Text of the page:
You don’t have to look further than the quality of the players that have missed out to gauge how impressive Australia’s 17-man Test squad to take on India is.
There’s enough rough omissions to make another Test XI – though the bowlers would have a lot of work to do and you’d have one wicketkeeper too many.
Here, we take a look at the roughest snubs and biggest winners from Australia’s squad announcement.
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The only opener with more runs this season than Marcus Harris is state teammate Will Pucovski and selectors could only find room for one of the Victorians in Australia’s 17-man squad.
With David Warner a lock and selectors giving incumbent Joe Burns the opportunity to rediscover his touch with the squad, there was only space for the three openers in the group, making Harris the unlucky man to miss out.
The southpaw started his campaign with a bang, amassing 239 runs against South Australia. He followed that up with a patient 71 in the first innings against WA and a solid 45 in the second to take his season haul to 355 runs at an average of 118.33.
The nuggety opener’s form has been impressive since his axing, with 797 Shield runs at 66.42 in that time, but he’ll have to wait a little bit longer for his next chance at Test cricket.
Marcus Harris could not have done much more to be picked.Source: Getty Images
Group Whiteman with the plethora of opening candidates who did nothing wrong but simply could not overcome the avalanche that was Pucovski.
Opening the batting with Cameron Bancroft, Whiteman has helped himself to 333 runs at an average of 55.50, including two centuries across six innings. It is the opener’s best Shield season to date.
However, with a first-class career average of 35.87 it was always going to take something far more extravagant to force his way into the Test squad.
Sam Whiteman is enjoying a big season.Source: Getty Images
If Shaun Marsh was even just five years younger, it is hard to see how he would miss out on selection in a 17-man Test squad. Capable of batting anywhere in the order and bringing a wealth of experience with him, the veteran brings plenty to the table in terms of squad value.
And right now there is so much more than the intangibles when it comes to the Western Australian – make no mistake, the 37-year-old is a man in form and has been for a while now.
Marsh was the third highest run-scorer in last summer’s Sheffield Shield (724 at 48.26) and he has continued to dominate this summer.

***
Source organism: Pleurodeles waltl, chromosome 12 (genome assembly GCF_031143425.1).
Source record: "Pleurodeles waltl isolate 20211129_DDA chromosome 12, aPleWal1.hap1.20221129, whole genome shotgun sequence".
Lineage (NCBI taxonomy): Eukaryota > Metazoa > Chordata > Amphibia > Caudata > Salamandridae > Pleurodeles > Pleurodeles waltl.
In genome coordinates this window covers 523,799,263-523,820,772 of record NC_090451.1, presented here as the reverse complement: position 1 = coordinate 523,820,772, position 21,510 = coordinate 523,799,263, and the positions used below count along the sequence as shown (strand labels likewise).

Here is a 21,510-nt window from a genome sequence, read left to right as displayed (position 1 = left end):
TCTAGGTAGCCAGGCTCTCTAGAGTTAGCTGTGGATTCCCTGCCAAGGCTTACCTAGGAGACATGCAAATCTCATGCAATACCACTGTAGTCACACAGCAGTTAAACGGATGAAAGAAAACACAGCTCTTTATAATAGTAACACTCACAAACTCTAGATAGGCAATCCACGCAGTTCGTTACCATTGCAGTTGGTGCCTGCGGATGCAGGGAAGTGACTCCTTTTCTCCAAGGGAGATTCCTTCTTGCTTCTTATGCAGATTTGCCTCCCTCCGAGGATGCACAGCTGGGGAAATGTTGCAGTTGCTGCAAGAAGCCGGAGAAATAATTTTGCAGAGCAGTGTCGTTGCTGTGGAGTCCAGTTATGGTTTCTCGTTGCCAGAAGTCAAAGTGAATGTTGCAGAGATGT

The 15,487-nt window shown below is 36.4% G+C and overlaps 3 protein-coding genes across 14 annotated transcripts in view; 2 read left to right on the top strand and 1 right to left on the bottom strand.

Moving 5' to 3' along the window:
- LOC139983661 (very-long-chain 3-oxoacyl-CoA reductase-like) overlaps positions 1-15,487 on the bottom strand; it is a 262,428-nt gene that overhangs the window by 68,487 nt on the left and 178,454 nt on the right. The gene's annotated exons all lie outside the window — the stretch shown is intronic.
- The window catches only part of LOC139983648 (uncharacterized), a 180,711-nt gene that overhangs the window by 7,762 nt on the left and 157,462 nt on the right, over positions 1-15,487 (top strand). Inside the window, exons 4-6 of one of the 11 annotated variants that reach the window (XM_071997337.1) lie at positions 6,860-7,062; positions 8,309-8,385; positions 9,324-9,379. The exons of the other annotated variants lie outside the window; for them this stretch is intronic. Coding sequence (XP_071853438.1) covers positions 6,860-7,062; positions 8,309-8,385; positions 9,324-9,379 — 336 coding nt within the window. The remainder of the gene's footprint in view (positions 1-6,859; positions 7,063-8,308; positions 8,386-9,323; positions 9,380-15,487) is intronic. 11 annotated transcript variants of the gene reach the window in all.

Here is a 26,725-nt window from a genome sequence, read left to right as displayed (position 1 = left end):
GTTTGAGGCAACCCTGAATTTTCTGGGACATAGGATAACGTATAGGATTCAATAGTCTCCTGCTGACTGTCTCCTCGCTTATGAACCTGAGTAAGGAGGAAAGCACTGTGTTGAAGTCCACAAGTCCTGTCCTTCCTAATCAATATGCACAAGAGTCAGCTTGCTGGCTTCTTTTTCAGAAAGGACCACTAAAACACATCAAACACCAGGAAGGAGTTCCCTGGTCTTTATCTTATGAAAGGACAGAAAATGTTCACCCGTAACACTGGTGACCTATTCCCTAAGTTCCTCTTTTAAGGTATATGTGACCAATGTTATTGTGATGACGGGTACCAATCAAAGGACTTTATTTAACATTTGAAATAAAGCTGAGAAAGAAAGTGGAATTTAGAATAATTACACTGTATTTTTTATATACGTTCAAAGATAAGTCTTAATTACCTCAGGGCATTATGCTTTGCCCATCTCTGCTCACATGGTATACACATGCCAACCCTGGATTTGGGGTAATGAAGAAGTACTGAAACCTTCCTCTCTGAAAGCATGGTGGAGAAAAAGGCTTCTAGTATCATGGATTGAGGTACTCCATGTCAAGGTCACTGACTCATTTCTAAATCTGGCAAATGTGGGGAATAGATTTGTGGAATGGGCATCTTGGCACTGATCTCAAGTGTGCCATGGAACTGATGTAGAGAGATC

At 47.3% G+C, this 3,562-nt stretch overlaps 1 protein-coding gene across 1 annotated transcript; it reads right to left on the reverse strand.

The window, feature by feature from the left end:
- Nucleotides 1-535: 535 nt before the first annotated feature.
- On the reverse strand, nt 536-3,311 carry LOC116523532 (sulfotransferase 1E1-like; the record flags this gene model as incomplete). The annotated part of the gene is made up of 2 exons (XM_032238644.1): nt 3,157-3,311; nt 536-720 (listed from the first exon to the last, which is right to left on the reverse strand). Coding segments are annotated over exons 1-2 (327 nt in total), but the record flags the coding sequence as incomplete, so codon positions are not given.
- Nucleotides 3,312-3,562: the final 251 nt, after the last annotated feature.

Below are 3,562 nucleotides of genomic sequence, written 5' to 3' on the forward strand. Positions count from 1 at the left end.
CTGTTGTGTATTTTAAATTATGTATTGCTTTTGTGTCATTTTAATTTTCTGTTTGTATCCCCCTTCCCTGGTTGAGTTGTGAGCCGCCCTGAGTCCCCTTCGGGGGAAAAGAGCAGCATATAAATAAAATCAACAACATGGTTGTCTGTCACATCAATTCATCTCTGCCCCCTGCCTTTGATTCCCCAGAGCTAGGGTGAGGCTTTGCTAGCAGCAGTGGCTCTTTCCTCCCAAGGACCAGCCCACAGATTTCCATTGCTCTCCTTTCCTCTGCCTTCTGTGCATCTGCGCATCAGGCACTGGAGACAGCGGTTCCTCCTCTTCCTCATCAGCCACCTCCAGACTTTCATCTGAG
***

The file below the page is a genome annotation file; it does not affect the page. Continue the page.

He only trails Pucovski by 10 runs on this season’s run tally (485 at 97.00) and he is the only player with three centuries to his name for the campaign.
Despite that run of form, with Australia’s batting order enjoying as much stability as it has had in years and a host of young stars pushing for selection, there was no room for Marsh in the squad.
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Shaun Marsh is churning out the runs.Source: Getty Images
In the end, Usman Khawaja simply left his run too late.
Dropped from Australia’s Test team midway through last year’s Ashes, Khawaja’s luck and form fell off a cliff in last season’s Sheffield Shield.
The languid left-hander was the victim of some rough umpiring over the course of the 2019-20 season, but after finishing that campaign with an average of 18.36 he was going to need to make an iron-clad case this season if he wanted a recall.
Alas, the left-hander posted scores of 9, 2, 4 and 4 across his first four innings for the season before finding his groove with a second innings 41 against NSW. He backed up that start with a drought-breaking century against South Australia and followed it with an unbeaten run-a-ball 46 in the second innings.
In another year that would have been enough to get the veteran of 44 Tests into the squad, particularly given the form of incumbent opener Burns, but spots are at a premium right now.
Usman Khawaja left his run too late.Source: Getty Images
Nic Maddinson has very much been a victim of the success of his team’s top-order. Maddinson has been the Shield’s best batsman since joining Victoria.